Five ways to wellbeing – Connected
The evidence-based Five Ways to Wellbeing presents a useful framework of 5 keys to maintaining positive mental health. It’s been the foundational framework for Public Health England since the NEF released their scientific papers in 2008 and 2011*. And it’s a framework that works well for adults and children, schools and workplaces. See this NHS website for more information.
These 5 keys to positive mental health are Giving, Connecting, Active, Learning and Mindful. For their Mental Health & Wellbeing School Workshops and online version, A-life have devised the acronym GetCALM to help children remember the 5 keys, ensuring they are more able to incorporate them into their daily lives.
Previously we looked at the importance of giving for our mental health (click here to read the article).
Today, let’s look at why connecting with other people can be beneficial to our mental health & wellbeing…
Evidence shows that we need to feel connected with or close to others. Feeling that we belong and are valued is essential for our self-worth. Having trusted relationships is one of the most powerful protective factors for children’s wellbeing. Helping children develop relationships with others is a key confidence building skill. It doesn’t come naturally to all children, it takes time and effort, but it’s worth it. One of the best ways for children to connect is through play.
Here are 5 ideas for how you can get Connected:
- Invest in your friendships – developing relationships with friends and family is so important as they will support and enrich you every day. Try arranging a fixed time to eat dinner together as a family if you can. Arrange a day out with a friend you haven’t seen for a while. Or have lunch with a colleague.
- Join a group or clubs – Shared interest groups such as sports, art, drama or brownies are great for enhancing our sense of belonging.
- Play a game – turn the TV off and get out a board game or card game, This gives us the opportunity to talk and connect through play, while learning to take turns and share, which are essential skills for children to be able to build relationships and friendships outside of the home.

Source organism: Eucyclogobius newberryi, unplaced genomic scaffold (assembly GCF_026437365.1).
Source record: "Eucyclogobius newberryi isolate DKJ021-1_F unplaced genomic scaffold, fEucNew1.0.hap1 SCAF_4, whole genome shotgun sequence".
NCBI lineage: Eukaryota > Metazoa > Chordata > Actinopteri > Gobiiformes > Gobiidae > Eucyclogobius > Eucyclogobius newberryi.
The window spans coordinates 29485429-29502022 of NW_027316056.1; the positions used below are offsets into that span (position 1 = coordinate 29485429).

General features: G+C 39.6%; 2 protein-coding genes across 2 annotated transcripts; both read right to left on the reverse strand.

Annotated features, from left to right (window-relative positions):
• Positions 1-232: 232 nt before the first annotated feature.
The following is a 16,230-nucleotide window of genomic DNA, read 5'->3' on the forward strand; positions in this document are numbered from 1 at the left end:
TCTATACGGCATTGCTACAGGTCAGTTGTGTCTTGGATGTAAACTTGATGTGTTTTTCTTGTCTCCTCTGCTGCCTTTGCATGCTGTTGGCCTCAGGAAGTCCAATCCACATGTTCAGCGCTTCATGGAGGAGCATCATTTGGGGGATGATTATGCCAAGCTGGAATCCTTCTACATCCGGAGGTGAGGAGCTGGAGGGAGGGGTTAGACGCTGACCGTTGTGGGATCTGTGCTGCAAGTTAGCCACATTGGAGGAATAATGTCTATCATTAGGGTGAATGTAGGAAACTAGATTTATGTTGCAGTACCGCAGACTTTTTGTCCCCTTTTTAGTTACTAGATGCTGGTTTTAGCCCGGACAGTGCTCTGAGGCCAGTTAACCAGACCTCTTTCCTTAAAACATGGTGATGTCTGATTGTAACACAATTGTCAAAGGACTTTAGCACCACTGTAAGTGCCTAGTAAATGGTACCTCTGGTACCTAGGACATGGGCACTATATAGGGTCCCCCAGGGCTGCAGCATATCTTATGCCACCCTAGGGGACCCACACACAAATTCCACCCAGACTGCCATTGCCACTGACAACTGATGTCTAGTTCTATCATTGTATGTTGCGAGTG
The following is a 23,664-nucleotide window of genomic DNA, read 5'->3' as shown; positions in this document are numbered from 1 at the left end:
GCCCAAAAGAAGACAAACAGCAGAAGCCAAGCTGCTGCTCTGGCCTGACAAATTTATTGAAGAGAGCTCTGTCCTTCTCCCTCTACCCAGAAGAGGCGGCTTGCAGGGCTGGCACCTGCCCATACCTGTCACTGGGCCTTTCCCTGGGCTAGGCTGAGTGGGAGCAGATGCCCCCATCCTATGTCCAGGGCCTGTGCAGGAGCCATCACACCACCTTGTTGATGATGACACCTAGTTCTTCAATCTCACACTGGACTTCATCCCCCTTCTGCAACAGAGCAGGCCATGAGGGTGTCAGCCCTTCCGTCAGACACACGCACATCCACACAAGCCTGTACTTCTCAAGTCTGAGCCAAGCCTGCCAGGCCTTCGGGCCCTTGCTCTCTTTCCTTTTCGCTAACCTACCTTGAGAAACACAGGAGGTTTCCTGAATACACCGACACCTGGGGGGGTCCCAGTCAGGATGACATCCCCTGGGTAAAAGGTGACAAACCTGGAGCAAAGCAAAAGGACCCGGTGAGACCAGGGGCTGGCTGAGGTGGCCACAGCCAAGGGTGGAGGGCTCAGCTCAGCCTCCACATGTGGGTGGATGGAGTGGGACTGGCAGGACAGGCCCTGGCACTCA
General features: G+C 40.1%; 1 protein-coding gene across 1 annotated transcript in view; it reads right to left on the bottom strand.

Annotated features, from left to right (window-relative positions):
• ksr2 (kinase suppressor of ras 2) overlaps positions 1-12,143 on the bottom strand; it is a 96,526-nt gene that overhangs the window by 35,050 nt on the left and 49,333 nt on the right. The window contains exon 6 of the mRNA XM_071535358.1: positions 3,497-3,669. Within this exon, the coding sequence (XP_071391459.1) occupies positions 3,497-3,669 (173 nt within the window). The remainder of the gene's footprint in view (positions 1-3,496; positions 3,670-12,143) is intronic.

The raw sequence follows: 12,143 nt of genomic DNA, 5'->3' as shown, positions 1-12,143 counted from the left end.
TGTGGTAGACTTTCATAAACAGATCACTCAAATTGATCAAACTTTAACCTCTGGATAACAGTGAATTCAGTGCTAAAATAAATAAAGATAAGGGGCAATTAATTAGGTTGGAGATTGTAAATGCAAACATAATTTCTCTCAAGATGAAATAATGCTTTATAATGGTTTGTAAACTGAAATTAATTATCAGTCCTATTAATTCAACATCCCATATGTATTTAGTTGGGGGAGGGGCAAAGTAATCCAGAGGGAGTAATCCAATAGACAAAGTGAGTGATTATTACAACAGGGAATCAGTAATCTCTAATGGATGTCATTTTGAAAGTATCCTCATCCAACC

- Really listen – when you’re next talking to someone remember to talk, pause, listen and smile J
- Volunteering – helping at a local school or community group for example. Find out how to volunteer on the GOV.UK website.
Making the most of technology to stay in touch with friends and family is great. Video-chat apps like Skype and FaceTime are useful, especially if you live far apart. But don’t rely on technology or social media alone to build relationships. It’s easy to get into the habit of only ever texting, messaging or emailing people.
Science tells us that when we perceive threat to our safety, we feel fear or stress and our body goes into one of 3 survival modes – fight, flight or freeze (which one will depend on the person). We release cortisol and adrenaline which affect our ability to think / reason & access our working memory. Conversely, when we have TRUSTED RELATIONSHIPS, we experience care/kindness/love and our bodies produce oxytocin, a feel-good hormone that, interestingly, is stronger than cortisol, confirming that love is greater than fear J
get Connected is one of the activity stations in A-life’s Mental Health & Wellbeing school workshop, which highlights the importance of building healthy relationships with others through an escape room type challenge to encourage teamwork and working together to win the prize. For more information on their school workshops or to see other resources and lesson plans, please visit A-life’s website a-life.co.uk.
Brilliant day,! Great interactive activities covering the whole area of mental health. Children really enjoyed the range of activities and the lessons learnt. Great organisation. Great resources. Clear instructions given. 5*
Pupils said: I really liked the phones where you could see the solar system. i felt really happy i solved the escape room challenge and unlocked the box @St Lawrence Primary School